This is the legacy of antisemitism that was brought to America from Europe and spread around the world through colonialism. Some of the features of this antisemitism are:
- Antisemitism is cyclical. It arises when there is increased social unrest due to economic conditions, such as increased income inequality. The threat of persecution leads to insecurity in Jewish lives.
- For antisemitism to be effective, Jews have to be in visible positions of power or wealth; therefore, in the interim periods between outbreaks of antisemitism, white Jews are allowed to rise in wealth and status.
- Antisemitism is used as a safety valve to allow angry, exploited people to vent their rage at Jews while ignoring the system of exploitation and those who benefit the most from it.
- Antisemitism can be used by either the right or left—for example, Hitler and Stalin.
- Antisemitism no longer needs to be connected to religious belief.
- Jews serve as a buffer between the more powerful and the exploited. They therefore do not form long-term alliances with other groups, leading to isolation.
- Antisemitism frequently falsely asserts that there is an international Jewish conspiracy that controls banks, the media and/or the governments of certain countries. Misinformation about Jewish power, abilities and intentions is intentionally spread and justifies oppression.
- Antisemitism is used as a wedge issue to divide progressive groups, and the unity of all liberation efforts is weakened.
According to the Anti-Defamation League’s most recent report, there has been a serious rise of antisemitic incidents in the United States. It is predictable that at a time when the wealth gap in America is at record levels and real wages have been stagnant for decades, there would be a rise in antisemitism.
The Jewish press is replete with articles expressing concern about the use of antisemitism by both the left and the right. It is important to acknowledge, however, that while antisemitism in the United States exists on both the right and the left, there are important differences.
Eric Ward, a widely acknowledged expert on right-wing movements in the United States, wrote in a ground-breaking article “Skin in the Game” in 2017:
Antisemitism forms the theoretical core of White nationalism. Let me explain.
To recognize that antisemitism is not a sideshow to racism within White nationalist thought is important for at least two reasons. First, it allows us to identify the fuel that White nationalist ideology uses to power its anti-Black racism, its contempt for other people of color, and its xenophobia—as well as the misogyny and other forms of hatred it holds dear. … What is this arch-nemesis of the White race, whose machinations have prevented the natural and inevitable imposition of White supremacy? It is, of course, the Jews. Jews function for today’s White nationalists as they often have for antisemites through the centuries: as the demons stirring an otherwise changing and heterogeneous pot of lesser evils...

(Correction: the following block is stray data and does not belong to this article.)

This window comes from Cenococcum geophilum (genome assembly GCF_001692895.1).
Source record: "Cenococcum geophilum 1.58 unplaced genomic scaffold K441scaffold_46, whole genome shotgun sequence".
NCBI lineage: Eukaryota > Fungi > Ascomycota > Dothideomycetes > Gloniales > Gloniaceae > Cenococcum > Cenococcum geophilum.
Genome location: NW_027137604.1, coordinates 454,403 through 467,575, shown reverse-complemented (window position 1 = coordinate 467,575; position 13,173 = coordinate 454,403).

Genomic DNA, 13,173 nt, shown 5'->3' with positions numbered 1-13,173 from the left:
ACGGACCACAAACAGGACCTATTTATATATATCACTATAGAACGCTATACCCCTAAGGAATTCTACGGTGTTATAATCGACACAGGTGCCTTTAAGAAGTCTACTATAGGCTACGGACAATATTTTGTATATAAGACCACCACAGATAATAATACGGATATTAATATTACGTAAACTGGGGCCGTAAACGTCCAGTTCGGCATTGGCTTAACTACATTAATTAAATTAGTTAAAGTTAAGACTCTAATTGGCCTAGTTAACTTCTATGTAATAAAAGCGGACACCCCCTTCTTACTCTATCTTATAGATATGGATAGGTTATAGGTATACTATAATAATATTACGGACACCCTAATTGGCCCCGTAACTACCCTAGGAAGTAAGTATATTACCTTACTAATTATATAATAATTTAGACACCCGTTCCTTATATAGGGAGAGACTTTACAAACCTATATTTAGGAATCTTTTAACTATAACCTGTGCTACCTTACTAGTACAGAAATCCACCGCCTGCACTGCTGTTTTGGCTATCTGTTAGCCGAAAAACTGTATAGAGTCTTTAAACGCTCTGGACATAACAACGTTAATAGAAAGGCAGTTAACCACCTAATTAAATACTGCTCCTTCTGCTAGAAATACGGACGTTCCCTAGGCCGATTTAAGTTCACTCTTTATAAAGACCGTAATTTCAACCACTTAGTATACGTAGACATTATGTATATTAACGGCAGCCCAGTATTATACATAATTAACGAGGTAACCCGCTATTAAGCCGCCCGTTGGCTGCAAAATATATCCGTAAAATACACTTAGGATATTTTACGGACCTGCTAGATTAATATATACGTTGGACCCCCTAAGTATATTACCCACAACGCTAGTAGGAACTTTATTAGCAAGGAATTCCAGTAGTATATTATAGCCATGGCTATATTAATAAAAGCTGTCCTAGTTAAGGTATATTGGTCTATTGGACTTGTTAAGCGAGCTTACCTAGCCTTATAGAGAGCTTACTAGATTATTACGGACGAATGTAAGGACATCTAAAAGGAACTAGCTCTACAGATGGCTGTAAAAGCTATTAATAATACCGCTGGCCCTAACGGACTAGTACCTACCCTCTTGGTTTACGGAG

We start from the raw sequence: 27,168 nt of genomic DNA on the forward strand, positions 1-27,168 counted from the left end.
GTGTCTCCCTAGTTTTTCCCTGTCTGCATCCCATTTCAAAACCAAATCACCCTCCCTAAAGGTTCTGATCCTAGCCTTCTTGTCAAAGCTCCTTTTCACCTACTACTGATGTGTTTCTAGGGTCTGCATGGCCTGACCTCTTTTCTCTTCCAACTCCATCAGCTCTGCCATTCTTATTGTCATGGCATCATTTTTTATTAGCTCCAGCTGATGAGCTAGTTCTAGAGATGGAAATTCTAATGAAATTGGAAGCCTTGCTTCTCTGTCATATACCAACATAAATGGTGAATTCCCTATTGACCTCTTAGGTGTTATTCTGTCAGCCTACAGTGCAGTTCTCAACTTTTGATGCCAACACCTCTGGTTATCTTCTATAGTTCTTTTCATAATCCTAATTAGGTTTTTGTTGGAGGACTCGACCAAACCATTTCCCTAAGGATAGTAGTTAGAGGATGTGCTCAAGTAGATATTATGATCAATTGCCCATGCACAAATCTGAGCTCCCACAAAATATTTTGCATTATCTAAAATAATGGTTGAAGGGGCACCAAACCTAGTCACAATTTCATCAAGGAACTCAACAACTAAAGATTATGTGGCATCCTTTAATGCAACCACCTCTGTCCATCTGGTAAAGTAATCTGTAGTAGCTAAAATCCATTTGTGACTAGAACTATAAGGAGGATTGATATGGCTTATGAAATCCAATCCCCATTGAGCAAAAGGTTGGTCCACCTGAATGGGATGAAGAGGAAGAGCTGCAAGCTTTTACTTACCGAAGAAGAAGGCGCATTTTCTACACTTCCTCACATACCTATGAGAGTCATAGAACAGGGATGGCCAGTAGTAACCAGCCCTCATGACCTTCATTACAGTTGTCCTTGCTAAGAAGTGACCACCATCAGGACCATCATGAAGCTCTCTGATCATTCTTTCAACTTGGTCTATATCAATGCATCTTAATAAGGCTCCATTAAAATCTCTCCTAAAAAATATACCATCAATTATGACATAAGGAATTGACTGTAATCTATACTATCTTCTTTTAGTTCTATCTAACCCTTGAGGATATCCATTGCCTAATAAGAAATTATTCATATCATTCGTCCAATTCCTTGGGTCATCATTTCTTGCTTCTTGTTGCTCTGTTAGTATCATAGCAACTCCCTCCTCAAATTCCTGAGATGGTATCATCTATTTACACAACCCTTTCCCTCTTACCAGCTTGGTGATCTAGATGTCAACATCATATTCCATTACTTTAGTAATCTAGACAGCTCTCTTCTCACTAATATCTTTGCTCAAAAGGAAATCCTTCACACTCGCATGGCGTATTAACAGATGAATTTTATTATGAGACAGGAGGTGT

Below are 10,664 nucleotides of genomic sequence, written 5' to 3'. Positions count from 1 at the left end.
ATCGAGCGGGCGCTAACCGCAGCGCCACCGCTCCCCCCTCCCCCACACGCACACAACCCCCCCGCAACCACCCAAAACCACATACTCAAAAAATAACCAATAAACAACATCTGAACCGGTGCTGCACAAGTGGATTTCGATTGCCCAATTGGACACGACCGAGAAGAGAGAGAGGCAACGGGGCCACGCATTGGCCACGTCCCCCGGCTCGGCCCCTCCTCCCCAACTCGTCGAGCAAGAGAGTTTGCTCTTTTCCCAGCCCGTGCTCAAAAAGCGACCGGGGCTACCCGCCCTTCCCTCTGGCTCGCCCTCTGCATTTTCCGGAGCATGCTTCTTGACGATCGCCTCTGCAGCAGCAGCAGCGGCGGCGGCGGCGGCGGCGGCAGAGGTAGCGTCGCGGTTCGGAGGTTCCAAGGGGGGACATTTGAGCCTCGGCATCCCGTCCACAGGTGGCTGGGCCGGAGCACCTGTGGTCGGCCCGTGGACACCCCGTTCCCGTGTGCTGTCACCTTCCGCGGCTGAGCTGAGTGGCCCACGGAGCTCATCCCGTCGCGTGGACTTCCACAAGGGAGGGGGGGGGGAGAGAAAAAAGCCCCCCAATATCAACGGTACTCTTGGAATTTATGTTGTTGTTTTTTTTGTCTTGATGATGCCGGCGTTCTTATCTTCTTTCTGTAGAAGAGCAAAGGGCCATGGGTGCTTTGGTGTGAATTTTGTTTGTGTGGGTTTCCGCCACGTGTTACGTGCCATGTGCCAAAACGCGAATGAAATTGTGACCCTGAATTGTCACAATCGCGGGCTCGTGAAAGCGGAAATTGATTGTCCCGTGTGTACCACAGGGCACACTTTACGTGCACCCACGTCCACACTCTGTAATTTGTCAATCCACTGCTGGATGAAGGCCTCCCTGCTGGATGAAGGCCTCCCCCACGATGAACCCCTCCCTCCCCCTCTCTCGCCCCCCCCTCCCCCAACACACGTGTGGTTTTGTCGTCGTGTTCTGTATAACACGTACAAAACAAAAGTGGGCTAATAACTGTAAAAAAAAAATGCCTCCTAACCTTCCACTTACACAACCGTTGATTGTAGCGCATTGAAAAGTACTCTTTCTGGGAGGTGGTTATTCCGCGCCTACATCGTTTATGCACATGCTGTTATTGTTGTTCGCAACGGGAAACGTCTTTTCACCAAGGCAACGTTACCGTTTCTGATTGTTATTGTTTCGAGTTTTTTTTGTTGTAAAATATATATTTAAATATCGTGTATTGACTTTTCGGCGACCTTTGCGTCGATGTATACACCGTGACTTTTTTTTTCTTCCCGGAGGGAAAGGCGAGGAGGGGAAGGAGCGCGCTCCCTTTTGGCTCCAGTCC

The White nationalist movement that evolved from it in the 1970s was a revolutionary movement that saw itself as the vanguard of a new, Whites-only state. This latter movement, then and now, positions Jews as the absolute other, the driving force of White dispossession—which means the other channels of its hatred cannot be intercepted without directly taking on antisemitism.
This brings me to the second reason that White nationalist antisemitism must not be dismissed: at the bedrock of the movement is an explicit claim that Jews are a race of their own, and that their ostensible position as White folks in the U.S. represents the greatest trick the devil ever played.
Contemporary antisemitism, then, does not just enable racism, it also is racism, for in the White nationalist imaginary Jews are a race—the race—that presents an existential threat to Whiteness. … Antisemitism fuels White nationalism, a genocidal movement now enthroned in the highest seats of American power, and fighting antisemitism cuts off that fuel for the sake of all marginalized communities under siege from the Trump regime and the social movement that helped raise it up.
I was in Charlottesville, Va., in August 2017, and I heard the chants of “Jews will not replace us.” The perpetrator of the massacre at the Pittsburgh synagogue used the same rationale. When President Donald Trump and the highest leaders of the Republican Party blame George Soros for illegal immigration or buying an election, they are invoking the antisemitic memes of an international Jewish conspiracy put forth in the Protocols of the Learned Elders of Zion.
A note on white privilege: Jews who present as white have the privileges of other white people in a country built on white supremacy. However, this privilege is provisional. It can be revoked when antisemitism arises. For white nationalists, Jews are a race. Jews have provisional white privilege in America.
The right wing is in the ascendancy. Antisemitism constitutes a core belief of this group, which seeks to create a white Christian country. Its spokespeople point to Israel as a model of an ethno-nationalist country. Christian Zionists ultimately want all Jews to move to Israel because that would fulfill their desire for a Jew-free (Judenrein) country, and the apocalyptic destruction of the Jews in Israel is a necessary step for the Rapture: the Second Coming.